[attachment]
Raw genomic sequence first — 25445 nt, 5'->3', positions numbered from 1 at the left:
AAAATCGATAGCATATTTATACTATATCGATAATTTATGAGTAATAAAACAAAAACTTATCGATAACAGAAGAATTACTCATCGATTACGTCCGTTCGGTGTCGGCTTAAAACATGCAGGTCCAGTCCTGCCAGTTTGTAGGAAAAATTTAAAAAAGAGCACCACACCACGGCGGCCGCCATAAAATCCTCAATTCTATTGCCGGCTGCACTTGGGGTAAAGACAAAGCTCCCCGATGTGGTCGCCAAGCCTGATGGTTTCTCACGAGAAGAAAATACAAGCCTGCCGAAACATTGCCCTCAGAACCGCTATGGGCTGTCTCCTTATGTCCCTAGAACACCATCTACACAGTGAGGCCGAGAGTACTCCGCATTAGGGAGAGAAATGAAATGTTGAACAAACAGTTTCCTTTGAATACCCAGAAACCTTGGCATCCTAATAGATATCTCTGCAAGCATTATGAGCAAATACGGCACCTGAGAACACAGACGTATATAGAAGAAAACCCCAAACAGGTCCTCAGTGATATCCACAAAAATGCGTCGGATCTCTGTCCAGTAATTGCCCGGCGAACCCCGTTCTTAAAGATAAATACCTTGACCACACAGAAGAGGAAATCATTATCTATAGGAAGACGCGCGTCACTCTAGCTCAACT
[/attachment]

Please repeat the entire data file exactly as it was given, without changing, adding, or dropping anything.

Raw genomic sequence first — 25445 nt, 5'->3', positions numbered from 1 at the left:
AAAATCGATAGCATATTTATACTATATCGATAATTTATGAGTAATAAAACAAAAACTTATCGATAACAGAAGAATTACTCATCGATTACGTCCGTTCGGTGTCGGCTTAAAACATGCAGGTCCAGTCCTGCCAGTTTGTAGGAAAAATTTAAAAAAGAGCACCACACCACGGCGGCCGCCATAAAATCCTCAATTCTATTGCCGGCTGCACTTGGGGTAAAGACAAAGCTCCCCGATGTGGTCGCCAAGCCTGATGGTTTCTCACGAGAAGAAAATACAAGCCTGCCGAAACATTGCCCTCAGAACCGCTATGGGCTGTCTCCTTATGTCCCTAGAACACCATCTACACAGTGAGGCCGAGAGTACTCCGCATTAGGGAGAGAAATGAAATGTTGAACAAACAGTTTCCTTTGAATACCCAGAAACCTTGGCATCCTAATAGATATCTCTGCAAGCATTATGAGCAAATACGGCACCTGAGAACACAGACGTATATAGAAGAAAACCCCAAACAGGTCCTCAGTGATATCCACAAAAATGCGTCGGATCTCTGTCCAGTAATTGCCCGGCGAACCCCGTTCTTAAAGATAAATACCTTGACCACACAGAAGAGGAAATCATTATCTATAGGAAGACGCGCGTCACTCTAGCTCAACT